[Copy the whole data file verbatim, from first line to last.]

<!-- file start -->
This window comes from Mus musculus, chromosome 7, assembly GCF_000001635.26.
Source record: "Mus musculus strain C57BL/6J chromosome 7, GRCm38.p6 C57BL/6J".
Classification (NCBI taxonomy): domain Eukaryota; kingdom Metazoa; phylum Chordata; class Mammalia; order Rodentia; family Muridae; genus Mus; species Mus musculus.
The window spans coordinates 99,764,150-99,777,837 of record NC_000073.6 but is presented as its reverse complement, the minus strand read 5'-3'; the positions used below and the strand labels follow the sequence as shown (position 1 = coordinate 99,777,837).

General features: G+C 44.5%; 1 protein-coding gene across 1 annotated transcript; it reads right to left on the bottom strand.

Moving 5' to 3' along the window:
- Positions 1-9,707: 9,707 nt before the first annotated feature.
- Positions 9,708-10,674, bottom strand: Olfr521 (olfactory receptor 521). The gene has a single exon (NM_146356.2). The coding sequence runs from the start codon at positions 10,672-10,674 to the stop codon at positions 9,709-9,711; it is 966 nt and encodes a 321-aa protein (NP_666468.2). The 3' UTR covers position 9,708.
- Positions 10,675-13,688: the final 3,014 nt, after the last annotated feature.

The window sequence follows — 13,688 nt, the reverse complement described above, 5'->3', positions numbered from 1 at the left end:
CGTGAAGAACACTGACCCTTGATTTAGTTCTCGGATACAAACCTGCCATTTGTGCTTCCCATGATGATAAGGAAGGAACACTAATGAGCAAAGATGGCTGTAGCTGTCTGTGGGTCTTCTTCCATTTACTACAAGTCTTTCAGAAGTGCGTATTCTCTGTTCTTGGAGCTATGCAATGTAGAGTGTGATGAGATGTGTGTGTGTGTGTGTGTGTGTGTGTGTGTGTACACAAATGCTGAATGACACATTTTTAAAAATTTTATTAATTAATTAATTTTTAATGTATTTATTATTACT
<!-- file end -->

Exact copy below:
This window comes from Mus musculus, chromosome 7, assembly GCF_000001635.26.
Source record: "Mus musculus strain C57BL/6J chromosome 7, GRCm38.p6 C57BL/6J".
Classification (NCBI taxonomy): domain Eukaryota; kingdom Metazoa; phylum Chordata; class Mammalia; order Rodentia; family Muridae; genus Mus; species Mus musculus.
The window spans coordinates 99,764,150-99,777,837 of record NC_000073.6 but is presented as its reverse complement, the minus strand read 5'-3'; the positions used below and the strand labels follow the sequence as shown (position 1 = coordinate 99,777,837).

General features: G+C 44.5%; 1 protein-coding gene across 1 annotated transcript; it reads right to left on the bottom strand.

Moving 5' to 3' along the window:
- Positions 1-9,707: 9,707 nt before the first annotated feature.
- Positions 9,708-10,674, bottom strand: Olfr521 (olfactory receptor 521). The gene has a single exon (NM_146356.2). The coding sequence runs from the start codon at positions 10,672-10,674 to the stop codon at positions 9,709-9,711; it is 966 nt and encodes a 321-aa protein (NP_666468.2). The 3' UTR covers position 9,708.
- Positions 10,675-13,688: the final 3,014 nt, after the last annotated feature.

The window sequence follows — 13,688 nt, the reverse complement described above, 5'->3', positions numbered from 1 at the left end:
CGTGAAGAACACTGACCCTTGATTTAGTTCTCGGATACAAACCTGCCATTTGTGCTTCCCATGATGATAAGGAAGGAACACTAATGAGCAAAGATGGCTGTAGCTGTCTGTGGGTCTTCTTCCATTTACTACAAGTCTTTCAGAAGTGCGTATTCTCTGTTCTTGGAGCTATGCAATGTAGAGTGTGATGAGATGTGTGTGTGTGTGTGTGTGTGTGTGTGTGTGTACACAAATGCTGAATGACACATTTTTAAAAATTTTATTAATTAATTAATTTTTAATGTATTTATTATTACT